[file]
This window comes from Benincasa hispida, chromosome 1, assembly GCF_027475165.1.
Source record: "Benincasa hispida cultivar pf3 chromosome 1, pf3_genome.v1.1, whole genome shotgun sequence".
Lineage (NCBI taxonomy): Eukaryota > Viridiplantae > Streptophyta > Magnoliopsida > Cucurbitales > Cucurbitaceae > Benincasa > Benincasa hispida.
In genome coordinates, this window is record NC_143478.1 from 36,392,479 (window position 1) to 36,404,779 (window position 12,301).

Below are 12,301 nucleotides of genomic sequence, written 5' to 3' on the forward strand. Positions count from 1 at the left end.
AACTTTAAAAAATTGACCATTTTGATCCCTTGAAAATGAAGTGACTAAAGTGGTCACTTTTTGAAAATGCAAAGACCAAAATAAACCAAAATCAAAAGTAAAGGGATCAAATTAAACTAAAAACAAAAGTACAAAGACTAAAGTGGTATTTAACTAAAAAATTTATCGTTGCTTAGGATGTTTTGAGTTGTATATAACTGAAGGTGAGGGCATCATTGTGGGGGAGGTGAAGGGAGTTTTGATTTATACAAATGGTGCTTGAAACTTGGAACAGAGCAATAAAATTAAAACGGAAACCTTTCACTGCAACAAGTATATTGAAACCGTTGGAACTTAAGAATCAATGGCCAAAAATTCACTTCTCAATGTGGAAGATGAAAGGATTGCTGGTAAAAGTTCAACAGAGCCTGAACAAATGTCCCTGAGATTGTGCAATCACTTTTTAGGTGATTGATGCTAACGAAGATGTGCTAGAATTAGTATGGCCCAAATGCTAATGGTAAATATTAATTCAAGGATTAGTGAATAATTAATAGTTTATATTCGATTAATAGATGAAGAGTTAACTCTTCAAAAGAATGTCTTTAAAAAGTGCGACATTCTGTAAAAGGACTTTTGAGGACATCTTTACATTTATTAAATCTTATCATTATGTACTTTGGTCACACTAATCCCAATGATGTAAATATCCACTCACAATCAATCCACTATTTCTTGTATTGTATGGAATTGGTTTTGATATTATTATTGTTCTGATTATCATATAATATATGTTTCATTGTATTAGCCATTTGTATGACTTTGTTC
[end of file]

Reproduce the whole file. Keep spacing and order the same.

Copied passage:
This window comes from Benincasa hispida, chromosome 1, assembly GCF_027475165.1.
Source record: "Benincasa hispida cultivar pf3 chromosome 1, pf3_genome.v1.1, whole genome shotgun sequence".
Lineage (NCBI taxonomy): Eukaryota > Viridiplantae > Streptophyta > Magnoliopsida > Cucurbitales > Cucurbitaceae > Benincasa > Benincasa hispida.
In genome coordinates, this window is record NC_143478.1 from 36,392,479 (window position 1) to 36,404,779 (window position 12,301).

Below are 12,301 nucleotides of genomic sequence, written 5' to 3' on the forward strand. Positions count from 1 at the left end.
AACTTTAAAAAATTGACCATTTTGATCCCTTGAAAATGAAGTGACTAAAGTGGTCACTTTTTGAAAATGCAAAGACCAAAATAAACCAAAATCAAAAGTAAAGGGATCAAATTAAACTAAAAACAAAAGTACAAAGACTAAAGTGGTATTTAACTAAAAAATTTATCGTTGCTTAGGATGTTTTGAGTTGTATATAACTGAAGGTGAGGGCATCATTGTGGGGGAGGTGAAGGGAGTTTTGATTTATACAAATGGTGCTTGAAACTTGGAACAGAGCAATAAAATTAAAACGGAAACCTTTCACTGCAACAAGTATATTGAAACCGTTGGAACTTAAGAATCAATGGCCAAAAATTCACTTCTCAATGTGGAAGATGAAAGGATTGCTGGTAAAAGTTCAACAGAGCCTGAACAAATGTCCCTGAGATTGTGCAATCACTTTTTAGGTGATTGATGCTAACGAAGATGTGCTAGAATTAGTATGGCCCAAATGCTAATGGTAAATATTAATTCAAGGATTAGTGAATAATTAATAGTTTATATTCGATTAATAGATGAAGAGTTAACTCTTCAAAAGAATGTCTTTAAAAAGTGCGACATTCTGTAAAAGGACTTTTGAGGACATCTTTACATTTATTAAATCTTATCATTATGTACTTTGGTCACACTAATCCCAATGATGTAAATATCCACTCACAATCAATCCACTATTTCTTGTATTGTATGGAATTGGTTTTGATATTATTATTGTTCTGATTATCATATAATATATGTTTCATTGTATTAGCCATTTGTATGACTTTGTTC